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Who was Betty? The woman who inspired Bettys' tearooms in Yorkshire

PUBLISHED: 13:31 27 October 2011 | UPDATED: 22:01 19 January 2016

What better way to enjoy Bettys'  new book than with a cuppa and a couple of dunkers

What better way to enjoy Bettys' new book than with a cuppa and a couple of dunkers

Illustrator Emily Sutton pencils in a chat with Jo Haywood - but will she be drawn on the identity of the woman who inspired Bettys' tearooms?

Betty must have been a very busy woman. She was an actress, an heiress, a doctor’s daughter and, when time allowed, the Queen Mother.
She might well have been a fat rascal too, but sadly we shall never know.

The truth is that, more than 90 years after she gave her name to a famous chain of Yorkshire tearooms, no one has the first clue who Betty actually was.

And so we have Who Was Betty?, a new book of whimsical tales by famous names with strong county connections aimed at raising in the region of £40,000 for the Yorkshire Rainforest Project, a long term campaign by the Harrogate-based Bettys family business to save an area of rainforest the size of Yorkshire.

The collection is filled with stories, poems and cartoons penned by the
likes of Sir Alan Ayckbourn, Jilly Cooper, Alan Titchmarsh, Ian McMillan, Joanne Harris, Kay Mellor, Jack Shepherd, Philippa Gregory and Barbara Taylor Bradford.

The foreword is by Prince Charles, founder of the Prince’s Rainforest Project; Bettys’ family member Jonathan Wild provides a stirring tale; and there is even an anonymous contribution, slipped stealthily under the door by an unseen rascal.

Every page is illustrated in a pleasantly idiosyncratic retro style by young North Yorkshire artist Emily Sutton, whose interest in mid 20th century artists shines through in her work.

‘Bettys got in touch with me after seeing my work on my website,’ she said of the happenstance start to this unusual partnership. ‘My style fitted in with the traditional look they wanted for the book. And I think they liked the fact that I actually live in the county and understand what it’s all about.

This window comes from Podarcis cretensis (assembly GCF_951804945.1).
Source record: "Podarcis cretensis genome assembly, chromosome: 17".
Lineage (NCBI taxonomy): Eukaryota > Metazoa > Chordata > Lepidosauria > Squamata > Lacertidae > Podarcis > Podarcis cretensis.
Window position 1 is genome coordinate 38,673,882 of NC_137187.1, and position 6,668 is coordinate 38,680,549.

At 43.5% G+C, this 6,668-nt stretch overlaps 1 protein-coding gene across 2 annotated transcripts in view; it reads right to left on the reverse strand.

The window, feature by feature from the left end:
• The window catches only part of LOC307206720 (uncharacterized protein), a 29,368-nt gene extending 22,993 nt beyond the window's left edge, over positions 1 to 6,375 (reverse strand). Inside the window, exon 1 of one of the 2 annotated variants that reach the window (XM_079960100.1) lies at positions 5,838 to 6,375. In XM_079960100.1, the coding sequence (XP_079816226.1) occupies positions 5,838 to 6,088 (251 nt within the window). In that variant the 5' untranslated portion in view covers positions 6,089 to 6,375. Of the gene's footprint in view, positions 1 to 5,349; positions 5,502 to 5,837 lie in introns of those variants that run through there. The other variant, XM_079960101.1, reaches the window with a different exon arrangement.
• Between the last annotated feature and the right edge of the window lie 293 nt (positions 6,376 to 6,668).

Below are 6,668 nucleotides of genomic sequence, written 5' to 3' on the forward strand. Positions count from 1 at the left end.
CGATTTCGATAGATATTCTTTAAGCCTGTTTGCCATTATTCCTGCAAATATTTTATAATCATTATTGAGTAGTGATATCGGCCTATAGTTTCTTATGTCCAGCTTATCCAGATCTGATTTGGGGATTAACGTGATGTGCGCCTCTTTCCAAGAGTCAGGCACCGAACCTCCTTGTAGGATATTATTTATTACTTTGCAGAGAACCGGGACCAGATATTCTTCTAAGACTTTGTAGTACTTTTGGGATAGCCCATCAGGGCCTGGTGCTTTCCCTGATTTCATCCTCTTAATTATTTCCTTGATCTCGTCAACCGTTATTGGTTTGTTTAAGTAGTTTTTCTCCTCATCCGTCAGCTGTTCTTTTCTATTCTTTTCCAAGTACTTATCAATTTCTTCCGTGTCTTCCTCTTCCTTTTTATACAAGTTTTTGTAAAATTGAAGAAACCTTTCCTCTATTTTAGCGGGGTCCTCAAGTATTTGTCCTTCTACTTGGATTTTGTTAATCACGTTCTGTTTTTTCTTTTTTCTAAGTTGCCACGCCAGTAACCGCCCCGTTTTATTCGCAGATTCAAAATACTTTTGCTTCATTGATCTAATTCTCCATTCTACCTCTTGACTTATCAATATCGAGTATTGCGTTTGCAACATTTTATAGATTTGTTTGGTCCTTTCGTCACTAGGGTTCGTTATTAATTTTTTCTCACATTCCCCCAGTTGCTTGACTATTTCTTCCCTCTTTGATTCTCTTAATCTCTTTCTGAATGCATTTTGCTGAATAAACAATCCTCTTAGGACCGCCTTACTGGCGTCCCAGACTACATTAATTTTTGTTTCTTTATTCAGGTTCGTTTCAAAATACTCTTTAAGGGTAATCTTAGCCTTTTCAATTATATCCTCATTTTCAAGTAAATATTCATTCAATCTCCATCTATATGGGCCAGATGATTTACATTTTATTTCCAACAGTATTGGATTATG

‘I was very much aware of Bettys tearooms – I’ve grown up with them I suppose – and I had a fairly good idea about their style so I felt comfortable with the project from the start. I had always assumed though that there was a real Betty and that her back-story was known. I was completely won over when I realised there was a mystery involved.’

The writers have provided lots of different takes on the mystery, and some even have elements of truth in them. But most are just highly entertaining tall tales shot through with Yorkshire wit.

Emily had to illustrate each chapter, breathing life into the characters and situations they revealed. A straightforward enough task, you might think, but there was an added complication.

‘I could never give too much away about Betty herself,’ she said. ‘I couldn’t draw her face-on or include too many details as I wanted to help her retain her air of mystery.’

In-keeping with the fundraising purpose of the book, it has been printed on recycled paper with environmentally-friendly inks.


Which is all very worthy, but doesn’t answer the key question still on everyone’s lips: who the heck was Betty?


‘Oh gosh, I haven’t got a clue,’ said Emily. ‘Maybe it will remain a mystery forever. I’d quite like that.’

 

Betty’s biography


Here are a few ideas about Betty’s background from people who didn’t know her at all but have wonderfully vivid imaginations.


Ian McMillan, the Bard of Barnsley: ‘I dreamed about her and in my dream she was everywhere in Yorkshire and beyond, and the flour on her fingers was turning to gold. And the sultanas were jewels: rubies, diamonds, cherries. And then I woke up and ate a Fat Rascal.’


Broadcaster, writer and gardener Alan Titchmarsh: ‘It is a little-known fact that Betty was my mother. She baked the most wonderful cakes and scones, brewed a fine cup of tea and smiled sweetly at all she served. The trouble is, her real name was Bessie.

‘She hated it; said it was only ever given to cows and fire engines. As a result she cajoled the local sign writer into adjusting the name over the shop to ‘Bettys’ rather than ‘Bessies’.


Playwright Alan Ayckbourn: ‘The truth is there was no such person as Betty. ‘Betty’ was dreamt up by the Tea Room’s first public relations officer in 1922, one Josiah Candlewick, who created the mnemonic Best Ever Tasty Teas Yet which, because of lack of space on the café’s original frontage, was immediately shortened to BETTY.’

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